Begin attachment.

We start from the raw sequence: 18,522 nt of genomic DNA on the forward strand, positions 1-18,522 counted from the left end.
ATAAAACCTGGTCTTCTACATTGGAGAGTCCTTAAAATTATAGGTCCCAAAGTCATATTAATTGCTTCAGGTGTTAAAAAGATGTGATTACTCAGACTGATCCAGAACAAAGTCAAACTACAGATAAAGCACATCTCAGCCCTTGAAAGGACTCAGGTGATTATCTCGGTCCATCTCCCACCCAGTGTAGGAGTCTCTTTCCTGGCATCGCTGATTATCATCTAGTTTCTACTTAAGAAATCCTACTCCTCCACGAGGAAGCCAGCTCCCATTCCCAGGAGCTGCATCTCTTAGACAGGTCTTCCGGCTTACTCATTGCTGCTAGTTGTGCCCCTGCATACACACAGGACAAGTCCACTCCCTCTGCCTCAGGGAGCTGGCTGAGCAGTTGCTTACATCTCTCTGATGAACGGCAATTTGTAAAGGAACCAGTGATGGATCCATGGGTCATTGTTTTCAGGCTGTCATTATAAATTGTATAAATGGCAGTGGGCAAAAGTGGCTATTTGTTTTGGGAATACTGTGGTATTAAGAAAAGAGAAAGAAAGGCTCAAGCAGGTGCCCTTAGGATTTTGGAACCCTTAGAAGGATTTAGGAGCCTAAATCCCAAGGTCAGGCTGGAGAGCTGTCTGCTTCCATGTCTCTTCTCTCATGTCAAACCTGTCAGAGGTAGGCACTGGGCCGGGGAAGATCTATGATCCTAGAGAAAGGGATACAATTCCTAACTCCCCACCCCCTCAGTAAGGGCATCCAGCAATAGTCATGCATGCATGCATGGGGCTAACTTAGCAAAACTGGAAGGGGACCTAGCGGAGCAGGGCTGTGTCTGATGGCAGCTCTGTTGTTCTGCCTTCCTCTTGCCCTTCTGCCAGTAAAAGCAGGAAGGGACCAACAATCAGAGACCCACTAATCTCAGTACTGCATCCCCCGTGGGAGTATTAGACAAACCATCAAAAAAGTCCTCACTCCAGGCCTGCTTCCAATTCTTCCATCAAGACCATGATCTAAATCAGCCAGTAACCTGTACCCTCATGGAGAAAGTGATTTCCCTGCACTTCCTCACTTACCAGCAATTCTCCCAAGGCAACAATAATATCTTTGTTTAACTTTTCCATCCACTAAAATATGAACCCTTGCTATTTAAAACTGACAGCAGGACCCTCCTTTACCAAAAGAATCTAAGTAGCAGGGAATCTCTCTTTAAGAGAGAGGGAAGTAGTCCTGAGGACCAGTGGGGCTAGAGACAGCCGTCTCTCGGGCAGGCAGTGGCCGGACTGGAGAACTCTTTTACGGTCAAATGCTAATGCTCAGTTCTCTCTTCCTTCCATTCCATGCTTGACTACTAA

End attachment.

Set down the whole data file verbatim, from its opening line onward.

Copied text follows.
We start from the raw sequence: 18,522 nt of genomic DNA on the forward strand, positions 1-18,522 counted from the left end.
ATAAAACCTGGTCTTCTACATTGGAGAGTCCTTAAAATTATAGGTCCCAAAGTCATATTAATTGCTTCAGGTGTTAAAAAGATGTGATTACTCAGACTGATCCAGAACAAAGTCAAACTACAGATAAAGCACATCTCAGCCCTTGAAAGGACTCAGGTGATTATCTCGGTCCATCTCCCACCCAGTGTAGGAGTCTCTTTCCTGGCATCGCTGATTATCATCTAGTTTCTACTTAAGAAATCCTACTCCTCCACGAGGAAGCCAGCTCCCATTCCCAGGAGCTGCATCTCTTAGACAGGTCTTCCGGCTTACTCATTGCTGCTAGTTGTGCCCCTGCATACACACAGGACAAGTCCACTCCCTCTGCCTCAGGGAGCTGGCTGAGCAGTTGCTTACATCTCTCTGATGAACGGCAATTTGTAAAGGAACCAGTGATGGATCCATGGGTCATTGTTTTCAGGCTGTCATTATAAATTGTATAAATGGCAGTGGGCAAAAGTGGCTATTTGTTTTGGGAATACTGTGGTATTAAGAAAAGAGAAAGAAAGGCTCAAGCAGGTGCCCTTAGGATTTTGGAACCCTTAGAAGGATTTAGGAGCCTAAATCCCAAGGTCAGGCTGGAGAGCTGTCTGCTTCCATGTCTCTTCTCTCATGTCAAACCTGTCAGAGGTAGGCACTGGGCCGGGGAAGATCTATGATCCTAGAGAAAGGGATACAATTCCTAACTCCCCACCCCCTCAGTAAGGGCATCCAGCAATAGTCATGCATGCATGCATGGGGCTAACTTAGCAAAACTGGAAGGGGACCTAGCGGAGCAGGGCTGTGTCTGATGGCAGCTCTGTTGTTCTGCCTTCCTCTTGCCCTTCTGCCAGTAAAAGCAGGAAGGGACCAACAATCAGAGACCCACTAATCTCAGTACTGCATCCCCCGTGGGAGTATTAGACAAACCATCAAAAAAGTCCTCACTCCAGGCCTGCTTCCAATTCTTCCATCAAGACCATGATCTAAATCAGCCAGTAACCTGTACCCTCATGGAGAAAGTGATTTCCCTGCACTTCCTCACTTACCAGCAATTCTCCCAAGGCAACAATAATATCTTTGTTTAACTTTTCCATCCACTAAAATATGAACCCTTGCTATTTAAAACTGACAGCAGGACCCTCCTTTACCAAAAGAATCTAAGTAGCAGGGAATCTCTCTTTAAGAGAGAGGGAAGTAGTCCTGAGGACCAGTGGGGCTAGAGACAGCCGTCTCTCGGGCAGGCAGTGGCCGGACTGGAGAACTCTTTTACGGTCAAATGCTAATGCTCAGTTCTCTCTTCCTTCCATTCCATGCTTGACTACTAA